14. Consuming events from the model layer

There are two areas of interest in the chapter, both of which fall under the larger issue of generating and consuming events:

Re-rendering views in response to data changes. When data changes, we get a change event from the model layer. In response, we would like to re-render all the views that were affected by the change.

Communication between views. Some actions - like the example in Gmail where you change the display density - require that multiple views change in response to the same user event. We need to pick a nice way to represent these changes, and trigger the right changes.

These are both coordination problems. We want to specify that when A happens, B and C should also happen. In essence, we are trying to bridge the gap between concrete DOM events and event handlers spread accross multiple views:

[Events] < - > [Event handlers / actions]

Let’s assume that we are trying to implement the following interaction: “when a user selects a message, the top menu should change and the message should appear as selected in the message list view”. In this scenario, we are changing a piece of data and asking for that change to be communicated to multiple views.

There are several ways we could do this:

Directly in the select event handler. The naive and obvious way would be to write code in the list that explicitly calls the interested parties.

MessageView.onSelect = function() {
  message.setSelected(true);
  list.check(message.id);
  menu.update(message);
  // one call for each other view that cares about this operation
};

However, the problem is that this is highly likely to lead to breakage since the views are tightly coupled: the messageview knows about the message model, the list view and the menu view.

Using a mediating controller One way is to use a mediating controller, which refers to the objects directly. This looks something like this:

MessageView.onSelect = function() {
  controller.selectMessage();
};

Controller.selectMessage = function(message) {
  message.setSelected(true);
  list.check(message.id);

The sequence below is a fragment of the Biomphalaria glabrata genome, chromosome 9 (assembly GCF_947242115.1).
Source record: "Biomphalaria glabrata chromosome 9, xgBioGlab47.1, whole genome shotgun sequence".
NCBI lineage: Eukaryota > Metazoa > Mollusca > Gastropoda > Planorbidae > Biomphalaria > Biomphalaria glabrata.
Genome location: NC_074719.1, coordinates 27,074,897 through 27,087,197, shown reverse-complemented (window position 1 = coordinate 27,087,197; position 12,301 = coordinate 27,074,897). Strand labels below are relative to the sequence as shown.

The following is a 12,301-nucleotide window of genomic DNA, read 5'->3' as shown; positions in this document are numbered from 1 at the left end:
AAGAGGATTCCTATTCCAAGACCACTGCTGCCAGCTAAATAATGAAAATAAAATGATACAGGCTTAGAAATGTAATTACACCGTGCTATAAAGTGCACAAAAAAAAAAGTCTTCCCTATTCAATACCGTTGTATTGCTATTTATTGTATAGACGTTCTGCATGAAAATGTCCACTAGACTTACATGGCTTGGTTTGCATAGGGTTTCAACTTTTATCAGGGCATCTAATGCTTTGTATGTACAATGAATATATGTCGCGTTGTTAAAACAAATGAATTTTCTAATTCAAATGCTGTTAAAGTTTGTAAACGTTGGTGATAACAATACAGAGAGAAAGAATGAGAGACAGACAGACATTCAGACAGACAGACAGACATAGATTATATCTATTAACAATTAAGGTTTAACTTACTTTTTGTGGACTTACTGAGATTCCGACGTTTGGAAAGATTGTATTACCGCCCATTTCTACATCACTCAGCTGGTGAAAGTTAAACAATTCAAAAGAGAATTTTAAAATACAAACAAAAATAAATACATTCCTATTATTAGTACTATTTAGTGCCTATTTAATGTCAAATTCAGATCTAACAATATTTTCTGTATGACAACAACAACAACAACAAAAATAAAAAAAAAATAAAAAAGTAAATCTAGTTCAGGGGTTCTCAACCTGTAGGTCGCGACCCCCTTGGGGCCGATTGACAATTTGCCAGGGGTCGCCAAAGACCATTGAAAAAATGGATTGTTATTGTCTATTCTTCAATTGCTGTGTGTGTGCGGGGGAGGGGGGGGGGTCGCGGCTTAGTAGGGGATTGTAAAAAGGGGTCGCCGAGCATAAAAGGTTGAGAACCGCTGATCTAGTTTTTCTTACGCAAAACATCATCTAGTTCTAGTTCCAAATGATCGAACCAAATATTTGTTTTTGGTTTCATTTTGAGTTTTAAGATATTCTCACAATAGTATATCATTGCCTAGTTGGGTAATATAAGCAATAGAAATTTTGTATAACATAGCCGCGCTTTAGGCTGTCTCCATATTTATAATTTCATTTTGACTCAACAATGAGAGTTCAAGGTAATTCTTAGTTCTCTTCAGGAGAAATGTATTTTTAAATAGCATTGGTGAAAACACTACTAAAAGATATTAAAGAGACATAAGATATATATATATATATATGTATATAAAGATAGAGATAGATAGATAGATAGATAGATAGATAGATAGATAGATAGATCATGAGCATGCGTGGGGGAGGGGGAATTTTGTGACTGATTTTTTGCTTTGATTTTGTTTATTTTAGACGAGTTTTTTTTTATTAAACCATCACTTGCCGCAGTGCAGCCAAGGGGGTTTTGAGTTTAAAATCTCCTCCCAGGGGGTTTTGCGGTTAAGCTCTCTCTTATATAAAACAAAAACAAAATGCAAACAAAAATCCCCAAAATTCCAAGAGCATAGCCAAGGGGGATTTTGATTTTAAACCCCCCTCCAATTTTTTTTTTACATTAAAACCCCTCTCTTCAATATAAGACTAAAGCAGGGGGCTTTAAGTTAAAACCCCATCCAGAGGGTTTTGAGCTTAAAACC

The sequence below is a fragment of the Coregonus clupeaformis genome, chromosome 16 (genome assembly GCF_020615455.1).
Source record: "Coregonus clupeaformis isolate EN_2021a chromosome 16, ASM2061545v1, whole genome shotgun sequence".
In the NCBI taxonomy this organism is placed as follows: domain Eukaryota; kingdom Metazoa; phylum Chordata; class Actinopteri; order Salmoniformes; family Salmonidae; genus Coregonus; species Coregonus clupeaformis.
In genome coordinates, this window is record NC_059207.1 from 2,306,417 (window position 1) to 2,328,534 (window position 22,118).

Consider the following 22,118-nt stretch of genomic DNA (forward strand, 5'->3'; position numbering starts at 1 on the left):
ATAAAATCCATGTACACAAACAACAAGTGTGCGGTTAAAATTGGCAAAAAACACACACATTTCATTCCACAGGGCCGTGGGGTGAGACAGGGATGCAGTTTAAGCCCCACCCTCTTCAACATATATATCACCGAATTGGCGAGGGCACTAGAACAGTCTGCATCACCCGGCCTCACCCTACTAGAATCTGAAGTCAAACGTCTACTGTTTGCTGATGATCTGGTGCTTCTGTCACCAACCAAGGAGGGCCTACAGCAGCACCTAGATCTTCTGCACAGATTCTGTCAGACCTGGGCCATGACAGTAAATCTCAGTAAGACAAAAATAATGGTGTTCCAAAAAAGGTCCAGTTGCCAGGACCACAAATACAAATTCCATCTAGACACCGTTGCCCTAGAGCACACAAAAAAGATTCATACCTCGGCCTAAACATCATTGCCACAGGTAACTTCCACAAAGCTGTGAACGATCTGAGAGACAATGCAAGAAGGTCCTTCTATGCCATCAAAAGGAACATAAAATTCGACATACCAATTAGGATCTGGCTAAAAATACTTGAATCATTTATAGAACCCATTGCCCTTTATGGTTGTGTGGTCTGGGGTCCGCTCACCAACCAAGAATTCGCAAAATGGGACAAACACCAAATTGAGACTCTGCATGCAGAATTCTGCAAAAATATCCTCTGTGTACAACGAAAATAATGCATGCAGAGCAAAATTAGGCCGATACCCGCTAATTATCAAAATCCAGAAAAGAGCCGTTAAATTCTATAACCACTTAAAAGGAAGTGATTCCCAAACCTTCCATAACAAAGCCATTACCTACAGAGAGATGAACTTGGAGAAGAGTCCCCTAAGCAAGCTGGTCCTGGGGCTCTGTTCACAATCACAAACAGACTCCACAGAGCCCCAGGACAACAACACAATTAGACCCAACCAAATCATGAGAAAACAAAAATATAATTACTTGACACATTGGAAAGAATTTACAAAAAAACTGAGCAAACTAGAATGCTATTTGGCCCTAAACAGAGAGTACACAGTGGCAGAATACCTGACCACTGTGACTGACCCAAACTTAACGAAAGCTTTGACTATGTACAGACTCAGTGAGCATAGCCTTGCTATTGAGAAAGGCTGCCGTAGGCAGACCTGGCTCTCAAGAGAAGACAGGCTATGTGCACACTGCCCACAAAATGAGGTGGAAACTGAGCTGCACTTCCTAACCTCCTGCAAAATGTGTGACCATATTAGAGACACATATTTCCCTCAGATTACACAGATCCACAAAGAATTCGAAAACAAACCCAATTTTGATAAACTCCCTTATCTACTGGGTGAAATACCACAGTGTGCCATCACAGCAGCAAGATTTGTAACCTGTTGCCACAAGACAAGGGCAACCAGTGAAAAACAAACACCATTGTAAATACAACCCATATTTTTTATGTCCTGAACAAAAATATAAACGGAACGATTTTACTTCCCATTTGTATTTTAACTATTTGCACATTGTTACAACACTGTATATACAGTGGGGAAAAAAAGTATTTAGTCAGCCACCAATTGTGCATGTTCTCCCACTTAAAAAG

menu.update(message);
  // one call for each other view that cares about this operation
};

Now, instead of views knowing about each other, they only need to know about a controller. Putting the code in a controller centralizes the coordination, but the code is still ugly and fragile: since that code explicitly refers to each view, removing or breaking one view can potentially break the whole re-render. It’s still the same code, you just moved it into a different object; this is just as fragile as without a mediating controller (since the controller can’t work without both views), though it is a bit more reusable since you can swap the controller.

Using observables. Another alternative is to use observables. When someone selects a message, we can reflect that either as a property of the message (“selected”) or as part of a collection (“selectedMessages”):

Here is how this might look as code:

MessageView.onSelect = function() {
  AppModule.FooController.set('currentFoo', this);
  // currentFoo is a observable property
  // each otherView observes it, and performs
  // actions based on change events
};

// init is called when the other view is created
OtherView.init = function() {
  Framework
    .observe('AppModule.FooController.currentFoo')
    .on('change', function(model) {
      OtherView.update(model);
    });
};

While the views don’t know about each other, they still know about the controller. Furthermore, the properties of the controller become an implicit API between the views. I say implicit, because the controller doesn’t know it’s being used for this purpose. So instead of having an explicit controller function that knows about the views, you now have a controller property that is the API for making calls between views and for passing state between views. You haven’t gotten rid of “views knowing about the controller”; it’s just that the views are now also responsible for registering callbacks on the controller properties.

Of course, in the case of one view, another dependent view and one controller this isn’t too bad. But the problem is that as the number of views, controllers and interrelationships increase, the number global state properties and dependencies on various pieces of state increases.

Using global events. We can also implement this using a global event dispatcher / event aggregator. In this case, selection is reflected as an global event. When the user selects a message, a global event is emitted. Views subscribe to the selection event to be notified and can publish messages via the global event emitter instead of knowing about each other.

MessageView.onSelect = function() {
  global.emit('message_selected', this);
};

OtherView.init = function() {
  global.on('message_selected', function(model) {
    message.setSelected(true);
  });
};

The global event emitter is the single source of events for the views. Views can register interest in a particular event on the global event emitter, and models can emit events on the global event emitter when they change. Additionally, views can send messages to each other via the global event emitter without having an observable property change.